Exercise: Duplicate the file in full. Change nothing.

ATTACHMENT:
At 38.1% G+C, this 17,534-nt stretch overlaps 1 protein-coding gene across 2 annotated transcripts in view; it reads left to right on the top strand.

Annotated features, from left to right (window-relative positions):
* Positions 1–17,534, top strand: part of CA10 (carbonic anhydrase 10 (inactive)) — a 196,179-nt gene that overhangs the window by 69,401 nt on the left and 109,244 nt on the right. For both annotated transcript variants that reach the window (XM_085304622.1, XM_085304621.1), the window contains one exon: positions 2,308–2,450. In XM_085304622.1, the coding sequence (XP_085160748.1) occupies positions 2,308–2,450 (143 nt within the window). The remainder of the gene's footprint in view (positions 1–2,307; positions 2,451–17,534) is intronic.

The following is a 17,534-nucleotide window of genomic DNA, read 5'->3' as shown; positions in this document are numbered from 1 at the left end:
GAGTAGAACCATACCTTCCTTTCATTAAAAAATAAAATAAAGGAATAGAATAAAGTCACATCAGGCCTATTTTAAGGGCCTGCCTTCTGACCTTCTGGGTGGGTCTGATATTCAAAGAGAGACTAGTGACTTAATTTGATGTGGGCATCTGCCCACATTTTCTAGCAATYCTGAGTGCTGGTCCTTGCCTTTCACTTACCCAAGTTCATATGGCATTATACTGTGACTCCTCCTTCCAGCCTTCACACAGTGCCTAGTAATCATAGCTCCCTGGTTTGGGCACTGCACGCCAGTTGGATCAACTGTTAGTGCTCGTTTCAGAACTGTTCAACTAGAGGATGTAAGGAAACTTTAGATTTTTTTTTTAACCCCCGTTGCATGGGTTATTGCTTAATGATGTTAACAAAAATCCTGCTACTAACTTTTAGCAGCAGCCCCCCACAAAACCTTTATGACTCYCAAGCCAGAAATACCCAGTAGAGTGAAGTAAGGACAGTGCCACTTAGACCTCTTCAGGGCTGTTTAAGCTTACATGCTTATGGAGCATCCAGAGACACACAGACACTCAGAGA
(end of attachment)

At 38.1% G+C, this 17,534-nt stretch overlaps 1 protein-coding gene across 2 annotated transcripts in view; it reads left to right on the top strand.

Annotated features, from left to right (window-relative positions):
* Positions 1–17,534, top strand: part of CA10 (carbonic anhydrase 10 (inactive)) — a 196,179-nt gene that overhangs the window by 69,401 nt on the left and 109,244 nt on the right. For both annotated transcript variants that reach the window (XM_085304622.1, XM_085304621.1), the window contains one exon: positions 2,308–2,450. In XM_085304622.1, the coding sequence (XP_085160748.1) occupies positions 2,308–2,450 (143 nt within the window). The remainder of the gene's footprint in view (positions 1–2,307; positions 2,451–17,534) is intronic.

The following is a 17,534-nucleotide window of genomic DNA, read 5'->3' as shown; positions in this document are numbered from 1 at the left end:
GAGTAGAACCATACCTTCCTTTCATTAAAAAATAAAATAAAGGAATAGAATAAAGTCACATCAGGCCTATTTTAAGGGCCTGCCTTCTGACCTTCTGGGTGGGTCTGATATTCAAAGAGAGACTAGTGACTTAATTTGATGTGGGCATCTGCCCACATTTTCTAGCAATYCTGAGTGCTGGTCCTTGCCTTTCACTTACCCAAGTTCATATGGCATTATACTGTGACTCCTCCTTCCAGCCTTCACACAGTGCCTAGTAATCATAGCTCCCTGGTTTGGGCACTGCACGCCAGTTGGATCAACTGTTAGTGCTCGTTTCAGAACTGTTCAACTAGAGGATGTAAGGAAACTTTAGATTTTTTTTTTAACCCCCGTTGCATGGGTTATTGCTTAATGATGTTAACAAAAATCCTGCTACTAACTTTTAGCAGCAGCCCCCCACAAAACCTTTATGACTCYCAAGCCAGAAATACCCAGTAGAGTGAAGTAAGGACAGTGCCACTTAGACCTCTTCAGGGCTGTTTAAGCTTACATGCTTATGGAGCATCCAGAGACACACAGACACTCAGAGA